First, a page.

Echinacea: Cautions with echinacea in auto immune disease?

by Paul Bergner

Medical Herbalism 07-31-97 9(2): 17, 20

A German regulatory commission has recently listed several contraindications for echinacea, including “progressive systemic diseases like tuberculosis, leukosis, collagen disorders, or multiple sclerosis.” This class of diseases would include auto immune conditions such as systemic lupus. I recently researched the question of echinacea contraindication in auto immunity thoroughly, and published the opinion last Spring in the book The Healing Power of Echinacea and Goldenseal (Prima Publishing) that echinacea was not so contraindicated.

The best clinicians are always ready to eat their words, or their previous opinion, when clinical facts get in the way, and a patient maybe hurt, and I now have to do the same. In ten years of searching scientific literature and interviewing both physicians and scientists on the question, I had been unable to find a single case or even a rumor where echinacea in oral doses made any auto immune disease worse. Within a month of the book publication, however, I met my first patient with a severe exacerbation of an auto immune disease possibly due to taking echinacea. A month later, one of my long term lupus patients told me that echinacea had caused a worsening of flare-ups before she became my patient. And then a third had an aggravation of ulcerative colitis within twenty-four hours of beginning to take echinacea for the first time. Unfortunately I was not able to take a detailed case in any of these instances. The facts I do have follow.

Case #1

The first was a case of unidentified auto immune disease with damage to the kidney. The kidney component of the illness was being controlled by unidentified immunosuppressive drugs, and the dose had recently been reduced by half. About a week later, the patient began to get a sore throat, and took echinacea for it in large doses, again unidentified. The pathogen affecting the throat is also unidentified. Very soon the kidney inflammation returned, and the patient was hospitalized to receive dialysis. The flare-up could have been caused by the reduction of the medication, or by the organism that provoked the sore throat, but echinacea must still be held suspect. The patient, who has professional experience with herbal medicines, thought that echinacea was in fact responsible.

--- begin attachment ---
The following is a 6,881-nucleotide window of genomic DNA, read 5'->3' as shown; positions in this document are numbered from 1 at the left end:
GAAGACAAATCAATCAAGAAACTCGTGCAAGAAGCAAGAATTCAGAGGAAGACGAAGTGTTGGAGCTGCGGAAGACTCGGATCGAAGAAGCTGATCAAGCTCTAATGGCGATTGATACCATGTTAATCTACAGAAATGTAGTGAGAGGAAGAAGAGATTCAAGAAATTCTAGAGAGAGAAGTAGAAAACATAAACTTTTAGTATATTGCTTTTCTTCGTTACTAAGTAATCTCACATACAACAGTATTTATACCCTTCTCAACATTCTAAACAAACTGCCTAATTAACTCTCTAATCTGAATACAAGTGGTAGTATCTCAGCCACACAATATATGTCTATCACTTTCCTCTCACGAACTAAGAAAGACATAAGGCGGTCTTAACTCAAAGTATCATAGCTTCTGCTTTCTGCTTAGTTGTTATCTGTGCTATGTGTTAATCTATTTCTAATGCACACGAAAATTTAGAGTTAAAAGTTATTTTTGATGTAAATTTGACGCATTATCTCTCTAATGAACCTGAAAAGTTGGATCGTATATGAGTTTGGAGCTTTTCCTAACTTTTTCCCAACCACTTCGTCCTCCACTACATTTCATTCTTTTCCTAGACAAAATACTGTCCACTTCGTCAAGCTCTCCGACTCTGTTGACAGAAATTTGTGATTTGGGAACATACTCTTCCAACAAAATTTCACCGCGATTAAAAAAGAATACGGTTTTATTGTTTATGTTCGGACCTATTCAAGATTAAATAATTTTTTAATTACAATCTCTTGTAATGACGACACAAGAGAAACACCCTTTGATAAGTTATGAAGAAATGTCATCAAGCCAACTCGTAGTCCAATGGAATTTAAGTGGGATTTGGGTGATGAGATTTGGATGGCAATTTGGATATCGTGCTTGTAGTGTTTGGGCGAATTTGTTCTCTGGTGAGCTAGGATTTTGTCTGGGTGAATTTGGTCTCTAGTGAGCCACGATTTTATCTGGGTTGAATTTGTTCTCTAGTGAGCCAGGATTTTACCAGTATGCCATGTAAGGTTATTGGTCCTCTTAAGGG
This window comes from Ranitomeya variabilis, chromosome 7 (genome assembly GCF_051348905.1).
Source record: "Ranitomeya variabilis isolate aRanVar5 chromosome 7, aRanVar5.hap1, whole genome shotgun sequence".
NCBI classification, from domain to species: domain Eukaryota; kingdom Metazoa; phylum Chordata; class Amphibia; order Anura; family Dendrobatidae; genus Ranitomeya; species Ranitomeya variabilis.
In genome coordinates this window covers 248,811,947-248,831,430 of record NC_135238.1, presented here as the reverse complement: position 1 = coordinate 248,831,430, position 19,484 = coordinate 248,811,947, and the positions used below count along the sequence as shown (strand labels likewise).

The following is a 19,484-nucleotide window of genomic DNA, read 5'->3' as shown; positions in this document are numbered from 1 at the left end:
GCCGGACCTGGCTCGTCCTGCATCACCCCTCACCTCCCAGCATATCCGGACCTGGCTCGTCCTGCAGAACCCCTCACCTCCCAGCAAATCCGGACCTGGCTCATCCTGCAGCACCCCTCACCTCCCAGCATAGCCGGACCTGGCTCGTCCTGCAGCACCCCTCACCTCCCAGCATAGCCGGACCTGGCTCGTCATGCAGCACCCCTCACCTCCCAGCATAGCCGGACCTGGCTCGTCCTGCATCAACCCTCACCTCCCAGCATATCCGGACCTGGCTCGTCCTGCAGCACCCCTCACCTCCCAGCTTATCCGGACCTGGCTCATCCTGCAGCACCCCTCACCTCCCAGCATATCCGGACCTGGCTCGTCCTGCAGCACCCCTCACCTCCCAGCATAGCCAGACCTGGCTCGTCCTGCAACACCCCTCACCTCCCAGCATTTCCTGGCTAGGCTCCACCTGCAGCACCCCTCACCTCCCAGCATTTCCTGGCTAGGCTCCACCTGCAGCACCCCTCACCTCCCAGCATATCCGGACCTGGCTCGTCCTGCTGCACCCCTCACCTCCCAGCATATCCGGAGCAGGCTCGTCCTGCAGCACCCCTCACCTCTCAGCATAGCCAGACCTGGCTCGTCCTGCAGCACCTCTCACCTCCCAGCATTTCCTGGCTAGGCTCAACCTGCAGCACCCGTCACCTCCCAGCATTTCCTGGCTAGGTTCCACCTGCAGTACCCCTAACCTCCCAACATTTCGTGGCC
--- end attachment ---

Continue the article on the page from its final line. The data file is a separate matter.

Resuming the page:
Case #2

The second patient had severe systemic lupus with kidney inflammation, poorly controlled by steroids, methotrexate, Plaquenil, and other drugs. She reports that when she took echinacea during an active lupus attack, many of the symptoms would get worse. She repeated this with the same results, and the symptoms would subside when she stopped the echinacea. She is now completely off drugs and managing the lupus with diet, herbs, and other lifestyle factors, and says that now echinacea does not cause the problem it did in the past.

Case #3

The third patient had ulcerative colitis reasonably well-controlled with steroids. She had never taken echinacea before. When she heard about it, she thought it would be good for her. Within twenty-four hours of beginning to take a dropper three times a day, the ulcerative colitis flared up with a severe attack of bloody diarrhea. This dose of echinacea can elevate with white blood count within twenty-four hours, and could reasonably be the culprit in this case.

I invite the reader to form their own opinion of these facts. The details of the cases are too scanty to prove anything. For myself, I no longer hold that echinacea is harmless in auto immune disease. Echinacea is known to increase phagocytosis (and thus antigen presentation to the T cells) and it rapidly (within 24 hours) increases lymphocyte counts. Each of these may be related with an acute auto immune attack. Due to the rarity of reports of such instances, the word “contraindication” is too strong, but practitioners may be prudent to carefully observe reactions to the use of echinacea in auto immune conditions, especially in patients undergoing an acute exacerbation or whose condition is kept in precarious balance with immunosuppressive drugs.
  Copyright 2001 Paul Bergner




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